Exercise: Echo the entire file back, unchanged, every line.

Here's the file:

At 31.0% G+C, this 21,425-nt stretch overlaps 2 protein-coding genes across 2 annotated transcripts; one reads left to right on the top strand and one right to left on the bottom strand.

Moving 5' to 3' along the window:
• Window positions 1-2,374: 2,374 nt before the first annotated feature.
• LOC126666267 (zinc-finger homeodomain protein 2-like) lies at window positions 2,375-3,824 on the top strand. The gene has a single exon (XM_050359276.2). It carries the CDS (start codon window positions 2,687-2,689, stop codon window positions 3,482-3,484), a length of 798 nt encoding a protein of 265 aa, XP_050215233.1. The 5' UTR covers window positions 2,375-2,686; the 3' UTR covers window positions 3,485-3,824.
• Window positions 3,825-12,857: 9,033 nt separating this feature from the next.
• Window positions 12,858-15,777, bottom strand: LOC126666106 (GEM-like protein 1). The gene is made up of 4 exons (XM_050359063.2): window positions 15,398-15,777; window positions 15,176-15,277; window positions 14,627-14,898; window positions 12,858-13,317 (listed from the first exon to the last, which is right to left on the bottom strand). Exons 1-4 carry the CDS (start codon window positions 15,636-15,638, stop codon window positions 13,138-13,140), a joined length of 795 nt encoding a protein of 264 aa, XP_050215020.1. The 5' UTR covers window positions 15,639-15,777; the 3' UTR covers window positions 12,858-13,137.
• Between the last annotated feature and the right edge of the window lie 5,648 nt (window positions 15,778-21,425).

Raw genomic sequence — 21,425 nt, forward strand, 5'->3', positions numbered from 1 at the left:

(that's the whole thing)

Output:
At 31.0% G+C, this 21,425-nt stretch overlaps 2 protein-coding genes across 2 annotated transcripts; one reads left to right on the top strand and one right to left on the bottom strand.

Moving 5' to 3' along the window:
• Window positions 1-2,374: 2,374 nt before the first annotated feature.
• LOC126666267 (zinc-finger homeodomain protein 2-like) lies at window positions 2,375-3,824 on the top strand. The gene has a single exon (XM_050359276.2). It carries the CDS (start codon window positions 2,687-2,689, stop codon window positions 3,482-3,484), a length of 798 nt encoding a protein of 265 aa, XP_050215233.1. The 5' UTR covers window positions 2,375-2,686; the 3' UTR covers window positions 3,485-3,824.
• Window positions 3,825-12,857: 9,033 nt separating this feature from the next.
• Window positions 12,858-15,777, bottom strand: LOC126666106 (GEM-like protein 1). The gene is made up of 4 exons (XM_050359063.2): window positions 15,398-15,777; window positions 15,176-15,277; window positions 14,627-14,898; window positions 12,858-13,317 (listed from the first exon to the last, which is right to left on the bottom strand). Exons 1-4 carry the CDS (start codon window positions 15,636-15,638, stop codon window positions 13,138-13,140), a joined length of 795 nt encoding a protein of 264 aa, XP_050215020.1. The 5' UTR covers window positions 15,639-15,777; the 3' UTR covers window positions 12,858-13,137.
• Between the last annotated feature and the right edge of the window lie 5,648 nt (window positions 15,778-21,425).

Raw genomic sequence — 21,425 nt, forward strand, 5'->3', positions numbered from 1 at the left: